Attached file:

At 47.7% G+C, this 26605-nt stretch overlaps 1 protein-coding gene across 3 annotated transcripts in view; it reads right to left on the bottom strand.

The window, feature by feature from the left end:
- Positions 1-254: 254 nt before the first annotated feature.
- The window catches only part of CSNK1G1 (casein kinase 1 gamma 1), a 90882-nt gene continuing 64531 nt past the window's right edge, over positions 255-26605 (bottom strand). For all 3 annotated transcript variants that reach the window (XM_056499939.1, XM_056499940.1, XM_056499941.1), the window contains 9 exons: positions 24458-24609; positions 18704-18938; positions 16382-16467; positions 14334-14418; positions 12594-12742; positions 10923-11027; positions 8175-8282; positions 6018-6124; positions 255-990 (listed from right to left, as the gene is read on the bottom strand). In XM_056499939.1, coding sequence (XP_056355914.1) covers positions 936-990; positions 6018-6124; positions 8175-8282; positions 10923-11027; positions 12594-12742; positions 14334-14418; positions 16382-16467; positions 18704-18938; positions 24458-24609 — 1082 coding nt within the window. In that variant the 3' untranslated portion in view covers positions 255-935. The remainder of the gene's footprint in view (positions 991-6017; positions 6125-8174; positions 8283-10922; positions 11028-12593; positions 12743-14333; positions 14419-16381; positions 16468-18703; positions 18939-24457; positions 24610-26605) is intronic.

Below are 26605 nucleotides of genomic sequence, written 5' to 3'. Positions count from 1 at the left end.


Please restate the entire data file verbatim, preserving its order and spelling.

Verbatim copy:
At 47.7% G+C, this 26605-nt stretch overlaps 1 protein-coding gene across 3 annotated transcripts in view; it reads right to left on the bottom strand.

The window, feature by feature from the left end:
- Positions 1-254: 254 nt before the first annotated feature.
- The window catches only part of CSNK1G1 (casein kinase 1 gamma 1), a 90882-nt gene continuing 64531 nt past the window's right edge, over positions 255-26605 (bottom strand). For all 3 annotated transcript variants that reach the window (XM_056499939.1, XM_056499940.1, XM_056499941.1), the window contains 9 exons: positions 24458-24609; positions 18704-18938; positions 16382-16467; positions 14334-14418; positions 12594-12742; positions 10923-11027; positions 8175-8282; positions 6018-6124; positions 255-990 (listed from right to left, as the gene is read on the bottom strand). In XM_056499939.1, coding sequence (XP_056355914.1) covers positions 936-990; positions 6018-6124; positions 8175-8282; positions 10923-11027; positions 12594-12742; positions 14334-14418; positions 16382-16467; positions 18704-18938; positions 24458-24609 — 1082 coding nt within the window. In that variant the 3' untranslated portion in view covers positions 255-935. The remainder of the gene's footprint in view (positions 991-6017; positions 6125-8174; positions 8283-10922; positions 11028-12593; positions 12743-14333; positions 14419-16381; positions 16468-18703; positions 18939-24457; positions 24610-26605) is intronic.

Below are 26605 nucleotides of genomic sequence, written 5' to 3'. Positions count from 1 at the left end.